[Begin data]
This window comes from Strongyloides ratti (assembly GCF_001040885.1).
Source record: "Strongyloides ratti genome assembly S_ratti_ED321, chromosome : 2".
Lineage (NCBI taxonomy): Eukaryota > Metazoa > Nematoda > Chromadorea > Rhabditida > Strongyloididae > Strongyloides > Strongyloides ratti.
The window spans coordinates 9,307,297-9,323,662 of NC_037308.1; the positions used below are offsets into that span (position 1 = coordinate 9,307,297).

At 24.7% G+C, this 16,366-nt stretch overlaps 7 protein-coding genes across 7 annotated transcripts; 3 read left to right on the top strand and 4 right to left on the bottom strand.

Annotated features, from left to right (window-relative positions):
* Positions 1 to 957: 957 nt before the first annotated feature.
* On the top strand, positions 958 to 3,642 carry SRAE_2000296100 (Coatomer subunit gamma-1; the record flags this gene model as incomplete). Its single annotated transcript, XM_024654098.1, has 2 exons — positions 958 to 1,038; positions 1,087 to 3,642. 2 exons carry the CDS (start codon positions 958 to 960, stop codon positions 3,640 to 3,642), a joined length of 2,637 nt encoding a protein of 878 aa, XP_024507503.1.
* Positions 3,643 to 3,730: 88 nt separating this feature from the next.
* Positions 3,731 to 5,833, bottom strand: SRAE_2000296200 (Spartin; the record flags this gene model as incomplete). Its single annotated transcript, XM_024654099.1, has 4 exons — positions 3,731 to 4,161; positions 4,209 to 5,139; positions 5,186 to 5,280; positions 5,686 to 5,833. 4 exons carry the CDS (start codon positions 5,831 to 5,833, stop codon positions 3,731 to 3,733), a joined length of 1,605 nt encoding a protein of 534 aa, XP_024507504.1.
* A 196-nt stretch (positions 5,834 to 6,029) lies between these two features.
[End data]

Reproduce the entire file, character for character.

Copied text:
This window comes from Strongyloides ratti (assembly GCF_001040885.1).
Source record: "Strongyloides ratti genome assembly S_ratti_ED321, chromosome : 2".
Lineage (NCBI taxonomy): Eukaryota > Metazoa > Nematoda > Chromadorea > Rhabditida > Strongyloididae > Strongyloides > Strongyloides ratti.
The window spans coordinates 9,307,297-9,323,662 of NC_037308.1; the positions used below are offsets into that span (position 1 = coordinate 9,307,297).

At 24.7% G+C, this 16,366-nt stretch overlaps 7 protein-coding genes across 7 annotated transcripts; 3 read left to right on the top strand and 4 right to left on the bottom strand.

Annotated features, from left to right (window-relative positions):
* Positions 1 to 957: 957 nt before the first annotated feature.
* On the top strand, positions 958 to 3,642 carry SRAE_2000296100 (Coatomer subunit gamma-1; the record flags this gene model as incomplete). Its single annotated transcript, XM_024654098.1, has 2 exons — positions 958 to 1,038; positions 1,087 to 3,642. 2 exons carry the CDS (start codon positions 958 to 960, stop codon positions 3,640 to 3,642), a joined length of 2,637 nt encoding a protein of 878 aa, XP_024507503.1.
* Positions 3,643 to 3,730: 88 nt separating this feature from the next.
* Positions 3,731 to 5,833, bottom strand: SRAE_2000296200 (Spartin; the record flags this gene model as incomplete). Its single annotated transcript, XM_024654099.1, has 4 exons — positions 3,731 to 4,161; positions 4,209 to 5,139; positions 5,186 to 5,280; positions 5,686 to 5,833. 4 exons carry the CDS (start codon positions 5,831 to 5,833, stop codon positions 3,731 to 3,733), a joined length of 1,605 nt encoding a protein of 534 aa, XP_024507504.1.
* A 196-nt stretch (positions 5,834 to 6,029) lies between these two features.